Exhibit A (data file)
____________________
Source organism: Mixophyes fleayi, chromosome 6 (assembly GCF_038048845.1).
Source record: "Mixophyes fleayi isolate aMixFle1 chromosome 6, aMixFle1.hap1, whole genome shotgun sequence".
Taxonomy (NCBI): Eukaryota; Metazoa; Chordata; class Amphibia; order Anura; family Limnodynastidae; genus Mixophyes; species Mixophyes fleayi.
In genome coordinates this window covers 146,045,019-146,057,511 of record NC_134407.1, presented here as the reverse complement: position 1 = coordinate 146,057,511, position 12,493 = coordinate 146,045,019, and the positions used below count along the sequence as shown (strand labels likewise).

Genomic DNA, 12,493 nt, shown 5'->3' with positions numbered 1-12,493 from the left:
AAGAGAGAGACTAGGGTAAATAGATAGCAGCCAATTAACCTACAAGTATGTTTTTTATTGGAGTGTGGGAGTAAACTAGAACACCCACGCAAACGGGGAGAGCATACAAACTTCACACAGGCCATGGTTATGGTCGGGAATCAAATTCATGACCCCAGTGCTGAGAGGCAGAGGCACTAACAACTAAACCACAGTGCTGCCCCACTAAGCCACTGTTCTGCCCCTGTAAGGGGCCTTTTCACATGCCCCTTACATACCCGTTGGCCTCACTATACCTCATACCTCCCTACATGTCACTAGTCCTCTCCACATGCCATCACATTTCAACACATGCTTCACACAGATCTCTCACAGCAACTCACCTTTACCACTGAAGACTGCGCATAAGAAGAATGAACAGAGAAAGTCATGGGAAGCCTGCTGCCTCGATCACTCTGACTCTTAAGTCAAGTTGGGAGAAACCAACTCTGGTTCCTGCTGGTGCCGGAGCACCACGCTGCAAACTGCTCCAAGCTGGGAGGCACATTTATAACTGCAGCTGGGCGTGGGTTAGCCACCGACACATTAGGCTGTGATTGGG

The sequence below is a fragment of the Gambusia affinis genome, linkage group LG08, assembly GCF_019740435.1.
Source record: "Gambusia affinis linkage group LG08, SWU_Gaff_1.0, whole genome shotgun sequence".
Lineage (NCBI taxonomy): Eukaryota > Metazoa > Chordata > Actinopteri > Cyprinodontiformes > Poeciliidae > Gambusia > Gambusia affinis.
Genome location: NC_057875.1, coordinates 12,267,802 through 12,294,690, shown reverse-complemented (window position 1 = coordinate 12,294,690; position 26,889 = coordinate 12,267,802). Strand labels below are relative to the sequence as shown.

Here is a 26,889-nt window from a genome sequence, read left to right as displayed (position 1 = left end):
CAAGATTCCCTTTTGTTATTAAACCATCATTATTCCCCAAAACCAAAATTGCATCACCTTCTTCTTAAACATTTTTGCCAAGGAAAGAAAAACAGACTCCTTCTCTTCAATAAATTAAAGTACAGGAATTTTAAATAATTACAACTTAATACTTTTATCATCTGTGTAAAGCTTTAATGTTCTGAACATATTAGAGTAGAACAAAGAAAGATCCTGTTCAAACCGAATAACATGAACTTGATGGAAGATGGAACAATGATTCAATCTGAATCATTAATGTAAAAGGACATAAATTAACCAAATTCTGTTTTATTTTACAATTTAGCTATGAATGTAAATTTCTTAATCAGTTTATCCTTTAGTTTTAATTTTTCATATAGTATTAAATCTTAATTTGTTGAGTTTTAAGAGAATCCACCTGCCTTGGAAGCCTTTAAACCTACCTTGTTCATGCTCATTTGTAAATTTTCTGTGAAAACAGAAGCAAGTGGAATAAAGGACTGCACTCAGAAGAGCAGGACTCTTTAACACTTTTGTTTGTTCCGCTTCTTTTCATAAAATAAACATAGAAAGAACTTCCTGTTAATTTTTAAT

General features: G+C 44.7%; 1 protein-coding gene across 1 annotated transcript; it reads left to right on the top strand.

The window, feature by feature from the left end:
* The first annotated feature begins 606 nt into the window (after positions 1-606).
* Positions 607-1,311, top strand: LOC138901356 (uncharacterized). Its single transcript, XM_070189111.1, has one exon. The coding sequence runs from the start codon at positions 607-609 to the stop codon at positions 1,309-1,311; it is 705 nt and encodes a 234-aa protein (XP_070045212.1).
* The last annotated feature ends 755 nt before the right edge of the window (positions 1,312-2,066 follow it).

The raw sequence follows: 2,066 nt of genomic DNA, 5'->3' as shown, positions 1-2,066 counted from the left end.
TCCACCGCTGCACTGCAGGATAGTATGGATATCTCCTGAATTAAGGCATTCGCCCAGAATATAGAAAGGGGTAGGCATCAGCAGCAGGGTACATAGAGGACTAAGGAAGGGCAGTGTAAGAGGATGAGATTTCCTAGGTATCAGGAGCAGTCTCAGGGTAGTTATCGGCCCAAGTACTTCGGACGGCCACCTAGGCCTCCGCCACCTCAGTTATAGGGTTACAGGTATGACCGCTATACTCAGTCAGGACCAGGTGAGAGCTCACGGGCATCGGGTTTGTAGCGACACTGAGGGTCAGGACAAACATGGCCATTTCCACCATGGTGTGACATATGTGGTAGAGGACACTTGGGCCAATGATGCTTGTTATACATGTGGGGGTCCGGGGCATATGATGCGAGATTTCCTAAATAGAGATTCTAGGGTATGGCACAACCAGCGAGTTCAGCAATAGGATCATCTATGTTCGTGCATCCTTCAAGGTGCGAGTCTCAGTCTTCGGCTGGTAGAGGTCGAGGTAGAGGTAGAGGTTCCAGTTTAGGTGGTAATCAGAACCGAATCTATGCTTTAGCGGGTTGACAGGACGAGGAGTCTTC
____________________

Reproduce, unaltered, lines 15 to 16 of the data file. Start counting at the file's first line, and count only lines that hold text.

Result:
* The first annotated feature begins 606 nt into the window (after positions 1-606).
* Positions 607-1,311, top strand: LOC138901356 (uncharacterized). Its single transcript, XM_070189111.1, has one exon. The coding sequence runs from the start codon at positions 607-609 to the stop codon at positions 1,309-1,311; it is 705 nt and encodes a 234-aa protein (XP_070045212.1).